a padlock: Once you have put in your trapdoor, it can be locked to deter trespassers. From a health and safety point of view, I would also recommend putting up signs warning people to keep away. You never know what 
might happen, and it is better to follow protocol.
  • Ladder: I would recommend a metal ladder that can be securely fastened for safety. Wooden ladders are OK but over time the weather tends to get the better of them.

 

Location, location

  • Once you have all the materials, here comes the crucial part: where to build it? The key to any successful tower is its location. Get this part wrong and the tower will be useless.
  • As with any pigeon shooting, reconnaissance is key. The difference with the recon for a tower position is that it will have taken place over a couple of years. You must have a complete understanding of 
your chosen roosting wood and the direction in which birds approach and favour the wood — this is critical to the tower’s location and 
its success. Remember that you are putting in a permanent structure — you don’t want 
to get it wrong so take your time before your final decision.
  • Nearly all of the towers I have shot from have been in or on the fringes of fir woods. I feel fir (soft) woods are without doubt the best roosting woods and are lower in height than hard woods, allowing a tower to be built to the level with the tops of the trees. The problem with fir trees, though, is their rapid growth, so locating your tower within the centre of the wood could provide a few years of fantastic sport but at some stage those trees will grow higher than the tower, making it redundant.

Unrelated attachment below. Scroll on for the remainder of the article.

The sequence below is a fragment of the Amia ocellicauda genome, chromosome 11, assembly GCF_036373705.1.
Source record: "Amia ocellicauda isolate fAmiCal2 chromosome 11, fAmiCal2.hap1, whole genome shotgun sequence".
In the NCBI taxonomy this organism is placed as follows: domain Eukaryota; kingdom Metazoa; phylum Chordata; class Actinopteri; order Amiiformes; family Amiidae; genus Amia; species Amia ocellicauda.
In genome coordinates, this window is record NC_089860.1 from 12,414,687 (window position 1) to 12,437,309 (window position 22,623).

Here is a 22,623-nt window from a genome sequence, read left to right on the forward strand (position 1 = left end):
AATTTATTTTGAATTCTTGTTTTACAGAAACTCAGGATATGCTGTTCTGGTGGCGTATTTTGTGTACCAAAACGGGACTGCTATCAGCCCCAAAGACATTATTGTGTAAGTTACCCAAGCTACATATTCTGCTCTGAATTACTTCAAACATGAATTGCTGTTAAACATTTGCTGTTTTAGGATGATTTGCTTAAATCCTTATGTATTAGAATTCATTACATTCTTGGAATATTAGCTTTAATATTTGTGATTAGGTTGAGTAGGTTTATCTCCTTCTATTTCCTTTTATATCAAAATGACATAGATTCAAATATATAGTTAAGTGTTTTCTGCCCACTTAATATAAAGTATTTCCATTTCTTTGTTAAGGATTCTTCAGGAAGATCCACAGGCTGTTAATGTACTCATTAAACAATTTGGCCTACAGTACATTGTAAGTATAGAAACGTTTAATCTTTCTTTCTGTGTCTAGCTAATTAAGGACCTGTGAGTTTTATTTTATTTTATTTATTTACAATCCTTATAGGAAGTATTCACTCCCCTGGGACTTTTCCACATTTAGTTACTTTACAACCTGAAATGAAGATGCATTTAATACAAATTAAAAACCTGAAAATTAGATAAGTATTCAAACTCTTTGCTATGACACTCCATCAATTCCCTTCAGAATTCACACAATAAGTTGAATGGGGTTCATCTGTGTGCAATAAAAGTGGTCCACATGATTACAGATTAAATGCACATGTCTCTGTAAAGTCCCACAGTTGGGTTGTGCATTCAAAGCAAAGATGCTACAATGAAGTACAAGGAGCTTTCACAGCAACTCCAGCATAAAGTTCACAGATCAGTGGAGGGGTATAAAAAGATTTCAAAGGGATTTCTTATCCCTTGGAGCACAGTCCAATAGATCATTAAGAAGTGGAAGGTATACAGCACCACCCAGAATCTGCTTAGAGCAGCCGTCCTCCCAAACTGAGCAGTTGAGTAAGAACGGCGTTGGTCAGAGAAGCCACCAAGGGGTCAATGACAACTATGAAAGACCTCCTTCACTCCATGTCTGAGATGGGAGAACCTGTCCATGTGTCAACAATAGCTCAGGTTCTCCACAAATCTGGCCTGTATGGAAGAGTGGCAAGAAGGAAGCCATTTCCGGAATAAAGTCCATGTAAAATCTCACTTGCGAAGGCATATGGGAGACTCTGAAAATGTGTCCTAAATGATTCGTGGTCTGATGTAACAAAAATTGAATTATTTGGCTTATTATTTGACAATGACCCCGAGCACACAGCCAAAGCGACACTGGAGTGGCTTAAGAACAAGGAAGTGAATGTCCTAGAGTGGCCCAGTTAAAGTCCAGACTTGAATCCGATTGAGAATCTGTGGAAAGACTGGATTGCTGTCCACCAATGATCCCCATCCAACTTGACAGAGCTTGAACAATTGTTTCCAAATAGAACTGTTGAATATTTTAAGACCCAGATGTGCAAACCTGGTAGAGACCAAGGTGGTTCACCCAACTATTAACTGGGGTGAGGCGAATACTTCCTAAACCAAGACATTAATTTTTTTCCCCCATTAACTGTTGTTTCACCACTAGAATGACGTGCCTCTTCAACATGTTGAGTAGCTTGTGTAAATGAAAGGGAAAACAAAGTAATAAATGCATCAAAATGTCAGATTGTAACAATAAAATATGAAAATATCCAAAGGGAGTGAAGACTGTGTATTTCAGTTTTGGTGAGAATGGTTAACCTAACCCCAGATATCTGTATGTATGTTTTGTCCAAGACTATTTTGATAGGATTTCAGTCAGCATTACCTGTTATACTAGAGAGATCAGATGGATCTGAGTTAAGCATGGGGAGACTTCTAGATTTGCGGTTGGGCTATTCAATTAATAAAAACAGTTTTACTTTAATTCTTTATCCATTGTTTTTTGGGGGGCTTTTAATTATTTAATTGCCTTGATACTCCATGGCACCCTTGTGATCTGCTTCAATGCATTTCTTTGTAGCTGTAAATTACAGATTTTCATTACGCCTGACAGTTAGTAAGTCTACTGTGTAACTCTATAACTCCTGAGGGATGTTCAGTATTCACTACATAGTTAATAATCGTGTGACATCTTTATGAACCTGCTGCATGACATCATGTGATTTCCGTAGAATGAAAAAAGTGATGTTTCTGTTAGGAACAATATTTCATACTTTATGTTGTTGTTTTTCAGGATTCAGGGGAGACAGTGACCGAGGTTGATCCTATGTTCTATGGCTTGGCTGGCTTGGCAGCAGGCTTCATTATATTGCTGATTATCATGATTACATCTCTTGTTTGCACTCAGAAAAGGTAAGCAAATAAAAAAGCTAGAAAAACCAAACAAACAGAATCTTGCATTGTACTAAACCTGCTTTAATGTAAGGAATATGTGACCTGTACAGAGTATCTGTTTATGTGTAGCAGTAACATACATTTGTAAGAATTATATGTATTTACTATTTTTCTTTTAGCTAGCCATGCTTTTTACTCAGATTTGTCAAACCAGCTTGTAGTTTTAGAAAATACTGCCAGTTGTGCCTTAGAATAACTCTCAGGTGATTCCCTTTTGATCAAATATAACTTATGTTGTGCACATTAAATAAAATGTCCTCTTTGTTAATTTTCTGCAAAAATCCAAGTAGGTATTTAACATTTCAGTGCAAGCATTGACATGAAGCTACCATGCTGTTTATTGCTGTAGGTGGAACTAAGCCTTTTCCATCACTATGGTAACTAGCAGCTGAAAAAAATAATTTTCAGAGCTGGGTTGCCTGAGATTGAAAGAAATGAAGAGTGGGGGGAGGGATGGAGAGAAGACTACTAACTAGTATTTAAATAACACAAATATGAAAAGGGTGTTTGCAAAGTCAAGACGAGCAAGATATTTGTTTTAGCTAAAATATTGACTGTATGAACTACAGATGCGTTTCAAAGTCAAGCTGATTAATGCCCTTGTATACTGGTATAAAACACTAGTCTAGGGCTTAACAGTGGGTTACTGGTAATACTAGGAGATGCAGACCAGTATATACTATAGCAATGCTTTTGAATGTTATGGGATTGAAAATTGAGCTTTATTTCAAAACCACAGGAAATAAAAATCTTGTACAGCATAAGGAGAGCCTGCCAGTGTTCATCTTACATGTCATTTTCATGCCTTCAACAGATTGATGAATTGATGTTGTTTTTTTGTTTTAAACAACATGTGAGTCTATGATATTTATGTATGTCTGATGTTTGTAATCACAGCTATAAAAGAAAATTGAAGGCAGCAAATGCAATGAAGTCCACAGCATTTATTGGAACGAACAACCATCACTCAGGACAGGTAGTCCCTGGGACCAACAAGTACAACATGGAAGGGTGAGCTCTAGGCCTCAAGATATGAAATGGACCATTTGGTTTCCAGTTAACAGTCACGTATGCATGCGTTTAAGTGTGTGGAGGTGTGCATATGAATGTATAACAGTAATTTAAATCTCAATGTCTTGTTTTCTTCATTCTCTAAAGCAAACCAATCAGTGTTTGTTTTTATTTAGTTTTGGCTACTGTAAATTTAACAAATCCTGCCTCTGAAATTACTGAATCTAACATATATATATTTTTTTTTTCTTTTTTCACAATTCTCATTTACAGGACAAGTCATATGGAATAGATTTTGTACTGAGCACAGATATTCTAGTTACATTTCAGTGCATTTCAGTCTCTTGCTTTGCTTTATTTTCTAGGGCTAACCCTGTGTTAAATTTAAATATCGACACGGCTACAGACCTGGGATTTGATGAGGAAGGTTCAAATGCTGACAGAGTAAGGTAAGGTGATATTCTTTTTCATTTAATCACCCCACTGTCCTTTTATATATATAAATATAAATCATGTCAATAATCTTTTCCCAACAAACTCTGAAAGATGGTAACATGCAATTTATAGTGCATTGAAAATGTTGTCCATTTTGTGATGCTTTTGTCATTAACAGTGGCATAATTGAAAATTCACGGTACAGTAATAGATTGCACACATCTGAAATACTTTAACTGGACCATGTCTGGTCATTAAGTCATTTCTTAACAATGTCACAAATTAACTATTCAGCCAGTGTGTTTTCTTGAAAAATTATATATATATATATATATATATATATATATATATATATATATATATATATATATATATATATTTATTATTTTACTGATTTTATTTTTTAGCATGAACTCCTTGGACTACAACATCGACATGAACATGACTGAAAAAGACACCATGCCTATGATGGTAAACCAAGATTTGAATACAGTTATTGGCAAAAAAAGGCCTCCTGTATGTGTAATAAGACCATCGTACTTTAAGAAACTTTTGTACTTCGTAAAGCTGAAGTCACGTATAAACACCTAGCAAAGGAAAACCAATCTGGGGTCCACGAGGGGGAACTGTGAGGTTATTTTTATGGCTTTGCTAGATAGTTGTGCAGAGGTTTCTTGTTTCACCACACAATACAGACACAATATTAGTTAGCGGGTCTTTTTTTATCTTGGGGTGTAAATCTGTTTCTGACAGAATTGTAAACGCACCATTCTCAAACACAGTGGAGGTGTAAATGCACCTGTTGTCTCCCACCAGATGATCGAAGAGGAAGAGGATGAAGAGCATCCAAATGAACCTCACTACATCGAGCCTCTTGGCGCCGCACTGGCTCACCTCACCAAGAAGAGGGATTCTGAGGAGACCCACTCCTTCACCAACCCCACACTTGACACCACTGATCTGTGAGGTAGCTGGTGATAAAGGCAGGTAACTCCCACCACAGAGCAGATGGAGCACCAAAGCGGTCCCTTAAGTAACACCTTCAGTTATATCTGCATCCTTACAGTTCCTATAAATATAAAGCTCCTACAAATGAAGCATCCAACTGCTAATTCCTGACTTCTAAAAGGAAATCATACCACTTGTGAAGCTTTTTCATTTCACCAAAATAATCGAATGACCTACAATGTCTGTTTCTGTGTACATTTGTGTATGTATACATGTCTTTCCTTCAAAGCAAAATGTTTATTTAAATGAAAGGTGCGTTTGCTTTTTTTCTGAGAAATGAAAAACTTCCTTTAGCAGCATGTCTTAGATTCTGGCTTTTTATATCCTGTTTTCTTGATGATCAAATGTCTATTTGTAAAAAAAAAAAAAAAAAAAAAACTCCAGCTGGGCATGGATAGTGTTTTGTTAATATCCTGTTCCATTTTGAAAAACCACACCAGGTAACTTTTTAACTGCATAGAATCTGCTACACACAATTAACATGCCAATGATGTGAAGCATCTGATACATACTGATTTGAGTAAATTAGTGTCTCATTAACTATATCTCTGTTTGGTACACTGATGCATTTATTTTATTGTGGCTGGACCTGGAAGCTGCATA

• In a perfect situation I would choose the edge of a fir wood on a ride in between firs and a young hardwood. In a situation like 
this you have the best of both worlds.
pigeon shooting in evening

If you’re shooting in the evening, leave with enough light to collect your birds

Tom’s top five tower shooting tips

 

  1. Brash up the area around the platform and the top of the tower, making sure the camouflage comes to no higher than shoulder height, allowing you to shoot comfortably and maximise your angles. I use branches of leylandii.
  2. Be aware that birds aren’t expecting to see you up at their level. That, plus the increase in shooting angles and space which shooting from 
a tower affords you, does buy you time when it comes to making your bird selection. Nevertheless, it is imperative that you always move with control and don’t rush when it comes 
to taking your shot.
  3. Be prepared to take on your birds: in other words be ready and willing to take on all angles, speeds and distances within your ability. You will quickly find that you have a variety of different shots for the taking that you wouldn’t normally have in a roosting or flighting situation. Be ready!
  4. It is vital that you know your distances in order to kill cleanly and consistently. Being up a tower can make it difficult when it comes to working out distances so use lofting poles with decoys on to give you markers of distance, or measure out the distances to specific trees by walking it on 
the ground then use the tops 
of those trees as your markers.
  5. Some people find shooting from a tower disorientating at first; it can feel like you are floating in the air, so bear in mind that it may take time to shoot to the best of your ability. Don’t be too hard on yourself — be patient and persevere. It takes practice but it will happen.